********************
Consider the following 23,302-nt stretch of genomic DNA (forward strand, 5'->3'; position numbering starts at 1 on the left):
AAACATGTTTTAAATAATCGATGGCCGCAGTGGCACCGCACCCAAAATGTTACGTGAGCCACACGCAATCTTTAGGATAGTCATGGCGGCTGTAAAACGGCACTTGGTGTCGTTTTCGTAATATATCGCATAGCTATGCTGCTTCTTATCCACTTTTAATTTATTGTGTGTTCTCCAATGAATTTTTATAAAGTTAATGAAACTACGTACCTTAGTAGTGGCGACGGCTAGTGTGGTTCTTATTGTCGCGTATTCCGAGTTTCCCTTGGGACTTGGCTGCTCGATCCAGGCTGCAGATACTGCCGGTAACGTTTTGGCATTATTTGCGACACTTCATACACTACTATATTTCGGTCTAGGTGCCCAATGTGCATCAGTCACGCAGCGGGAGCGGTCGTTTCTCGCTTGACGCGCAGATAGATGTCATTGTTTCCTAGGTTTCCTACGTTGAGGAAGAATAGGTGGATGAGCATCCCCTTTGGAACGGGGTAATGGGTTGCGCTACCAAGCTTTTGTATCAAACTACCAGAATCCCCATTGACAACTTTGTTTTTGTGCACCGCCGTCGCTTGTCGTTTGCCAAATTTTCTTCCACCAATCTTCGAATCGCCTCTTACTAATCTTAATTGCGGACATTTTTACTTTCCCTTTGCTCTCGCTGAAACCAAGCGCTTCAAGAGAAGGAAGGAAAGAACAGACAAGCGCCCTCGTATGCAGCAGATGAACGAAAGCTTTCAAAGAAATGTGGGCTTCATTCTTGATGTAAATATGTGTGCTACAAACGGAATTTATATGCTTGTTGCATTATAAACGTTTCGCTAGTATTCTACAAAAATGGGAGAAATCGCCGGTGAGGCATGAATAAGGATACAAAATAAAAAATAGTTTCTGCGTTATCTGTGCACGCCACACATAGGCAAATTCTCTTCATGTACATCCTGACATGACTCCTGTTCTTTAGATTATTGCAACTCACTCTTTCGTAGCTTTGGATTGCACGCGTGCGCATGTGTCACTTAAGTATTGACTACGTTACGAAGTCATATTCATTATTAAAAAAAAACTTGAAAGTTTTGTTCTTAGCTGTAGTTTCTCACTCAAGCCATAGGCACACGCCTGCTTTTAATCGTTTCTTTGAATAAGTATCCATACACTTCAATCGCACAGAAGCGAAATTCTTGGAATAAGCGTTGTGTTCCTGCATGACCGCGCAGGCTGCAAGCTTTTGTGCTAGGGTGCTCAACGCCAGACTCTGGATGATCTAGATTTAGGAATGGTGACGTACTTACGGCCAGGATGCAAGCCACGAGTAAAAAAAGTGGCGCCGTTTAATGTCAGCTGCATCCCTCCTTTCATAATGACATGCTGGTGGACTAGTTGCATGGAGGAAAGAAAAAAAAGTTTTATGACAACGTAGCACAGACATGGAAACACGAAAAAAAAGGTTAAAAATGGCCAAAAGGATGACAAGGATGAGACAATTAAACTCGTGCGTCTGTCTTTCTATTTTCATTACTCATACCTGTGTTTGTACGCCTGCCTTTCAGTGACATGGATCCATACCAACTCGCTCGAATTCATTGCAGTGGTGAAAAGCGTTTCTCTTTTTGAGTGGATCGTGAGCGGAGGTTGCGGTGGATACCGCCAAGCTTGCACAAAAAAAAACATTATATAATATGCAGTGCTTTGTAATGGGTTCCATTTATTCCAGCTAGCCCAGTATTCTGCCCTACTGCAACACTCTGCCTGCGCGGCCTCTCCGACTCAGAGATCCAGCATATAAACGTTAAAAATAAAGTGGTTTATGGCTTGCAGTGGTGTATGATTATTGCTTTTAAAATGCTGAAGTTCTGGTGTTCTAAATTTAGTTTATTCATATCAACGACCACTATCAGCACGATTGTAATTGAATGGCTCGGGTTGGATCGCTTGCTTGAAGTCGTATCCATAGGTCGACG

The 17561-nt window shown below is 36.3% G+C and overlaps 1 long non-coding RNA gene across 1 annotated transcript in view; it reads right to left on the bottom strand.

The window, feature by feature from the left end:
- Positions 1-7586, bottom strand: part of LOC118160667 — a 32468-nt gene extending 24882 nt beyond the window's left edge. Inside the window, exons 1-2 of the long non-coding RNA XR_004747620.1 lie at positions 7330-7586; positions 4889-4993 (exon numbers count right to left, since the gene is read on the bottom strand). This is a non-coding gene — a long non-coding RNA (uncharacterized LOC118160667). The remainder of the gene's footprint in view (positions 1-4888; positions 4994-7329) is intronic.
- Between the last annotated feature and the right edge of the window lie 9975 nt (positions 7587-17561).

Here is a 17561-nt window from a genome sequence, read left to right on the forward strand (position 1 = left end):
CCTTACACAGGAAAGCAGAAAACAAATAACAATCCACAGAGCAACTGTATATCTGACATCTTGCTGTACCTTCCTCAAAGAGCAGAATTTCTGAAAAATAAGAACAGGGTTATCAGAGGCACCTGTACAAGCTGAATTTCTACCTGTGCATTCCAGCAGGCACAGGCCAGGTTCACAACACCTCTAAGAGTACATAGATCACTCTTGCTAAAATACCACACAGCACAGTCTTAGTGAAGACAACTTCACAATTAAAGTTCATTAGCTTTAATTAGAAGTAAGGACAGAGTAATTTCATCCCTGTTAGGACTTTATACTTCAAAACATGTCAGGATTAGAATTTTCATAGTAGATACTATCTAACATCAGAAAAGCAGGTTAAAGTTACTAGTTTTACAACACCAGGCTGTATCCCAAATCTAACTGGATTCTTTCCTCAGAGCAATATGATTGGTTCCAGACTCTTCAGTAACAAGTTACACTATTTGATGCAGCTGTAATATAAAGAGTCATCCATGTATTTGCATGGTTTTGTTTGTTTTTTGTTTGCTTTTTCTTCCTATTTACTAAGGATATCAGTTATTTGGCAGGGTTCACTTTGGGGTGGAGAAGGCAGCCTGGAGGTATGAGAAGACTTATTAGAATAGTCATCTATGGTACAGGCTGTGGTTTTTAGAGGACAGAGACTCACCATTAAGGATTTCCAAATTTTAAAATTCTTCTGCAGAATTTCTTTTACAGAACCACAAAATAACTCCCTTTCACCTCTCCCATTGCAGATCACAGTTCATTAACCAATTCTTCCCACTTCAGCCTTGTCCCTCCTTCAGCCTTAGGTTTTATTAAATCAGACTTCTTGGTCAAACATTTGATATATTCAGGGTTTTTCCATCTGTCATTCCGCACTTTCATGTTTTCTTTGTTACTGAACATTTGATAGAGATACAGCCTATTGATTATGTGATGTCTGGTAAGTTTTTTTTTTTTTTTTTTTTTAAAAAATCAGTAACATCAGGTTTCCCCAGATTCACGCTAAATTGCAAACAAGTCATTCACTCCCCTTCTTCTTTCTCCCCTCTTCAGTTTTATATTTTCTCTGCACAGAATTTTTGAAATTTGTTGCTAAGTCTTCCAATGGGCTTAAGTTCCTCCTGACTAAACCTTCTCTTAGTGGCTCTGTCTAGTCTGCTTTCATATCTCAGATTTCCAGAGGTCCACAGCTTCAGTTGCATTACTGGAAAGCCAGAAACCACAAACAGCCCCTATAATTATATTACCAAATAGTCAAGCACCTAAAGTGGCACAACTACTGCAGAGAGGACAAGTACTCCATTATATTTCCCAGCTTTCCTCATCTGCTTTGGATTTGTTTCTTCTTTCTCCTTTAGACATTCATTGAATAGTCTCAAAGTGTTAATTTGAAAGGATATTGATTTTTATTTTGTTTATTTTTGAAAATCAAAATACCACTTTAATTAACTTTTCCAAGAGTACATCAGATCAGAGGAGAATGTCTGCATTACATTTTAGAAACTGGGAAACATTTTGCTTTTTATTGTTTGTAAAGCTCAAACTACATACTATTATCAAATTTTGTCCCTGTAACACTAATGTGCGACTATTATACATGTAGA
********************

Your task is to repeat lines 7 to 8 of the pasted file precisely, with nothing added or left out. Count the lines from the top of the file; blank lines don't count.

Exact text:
Here is a 17561-nt window from a genome sequence, read left to right on the forward strand (position 1 = left end):
CCTTACACAGGAAAGCAGAAAACAAATAACAATCCACAGAGCAACTGTATATCTGACATCTTGCTGTACCTTCCTCAAAGAGCAGAATTTCTGAAAAATAAGAACAGGGTTATCAGAGGCACCTGTACAAGCTGAATTTCTACCTGTGCATTCCAGCAGGCACAGGCCAGGTTCACAACACCTCTAAGAGTACATAGATCACTCTTGCTAAAATACCACACAGCACAGTCTTAGTGAAGACAACTTCACAATTAAAGTTCATTAGCTTTAATTAGAAGTAAGGACAGAGTAATTTCATCCCTGTTAGGACTTTATACTTCAAAACATGTCAGGATTAGAATTTTCATAGTAGATACTATCTAACATCAGAAAAGCAGGTTAAAGTTACTAGTTTTACAACACCAGGCTGTATCCCAAATCTAACTGGATTCTTTCCTCAGAGCAATATGATTGGTTCCAGACTCTTCAGTAACAAGTTACACTATTTGATGCAGCTGTAATATAAAGAGTCATCCATGTATTTGCATGGTTTTGTTTGTTTTTTGTTTGCTTTTTCTTCCTATTTACTAAGGATATCAGTTATTTGGCAGGGTTCACTTTGGGGTGGAGAAGGCAGCCTGGAGGTATGAGAAGACTTATTAGAATAGTCATCTATGGTACAGGCTGTGGTTTTTAGAGGACAGAGACTCACCATTAAGGATTTCCAAATTTTAAAATTCTTCTGCAGAATTTCTTTTACAGAACCACAAAATAACTCCCTTTCACCTCTCCCATTGCAGATCACAGTTCATTAACCAATTCTTCCCACTTCAGCCTTGTCCCTCCTTCAGCCTTAGGTTTTATTAAATCAGACTTCTTGGTCAAACATTTGATATATTCAGGGTTTTTCCATCTGTCATTCCGCACTTTCATGTTTTCTTTGTTACTGAACATTTGATAGAGATACAGCCTATTGATTATGTGATGTCTGGTAAGTTTTTTTTTTTTTTTTTTTTTAAAAAATCAGTAACATCAGGTTTCCCCAGATTCACGCTAAATTGCAAACAAGTCATTCACTCCCCTTCTTCTTTCTCCCCTCTTCAGTTTTATATTTTCTCTGCACAGAATTTTTGAAATTTGTTGCTAAGTCTTCCAATGGGCTTAAGTTCCTCCTGACTAAACCTTCTCTTAGTGGCTCTGTCTAGTCTGCTTTCATATCTCAGATTTCCAGAGGTCCACAGCTTCAGTTGCATTACTGGAAAGCCAGAAACCACAAACAGCCCCTATAATTATATTACCAAATAGTCAAGCACCTAAAGTGGCACAACTACTGCAGAGAGGACAAGTACTCCATTATATTTCCCAGCTTTCCTCATCTGCTTTGGATTTGTTTCTTCTTTCTCCTTTAGACATTCATTGAATAGTCTCAAAGTGTTAATTTGAAAGGATATTGATTTTTATTTTGTTTATTTTTGAAAATCAAAATACCACTTTAATTAACTTTTCCAAGAGTACATCAGATCAGAGGAGAATGTCTGCATTACATTTTAGAAACTGGGAAACATTTTGCTTTTTATTGTTTGTAAAGCTCAAACTACATACTATTATCAAATTTTGTCCCTGTAACACTAATGTGCGACTATTATACATGTAGA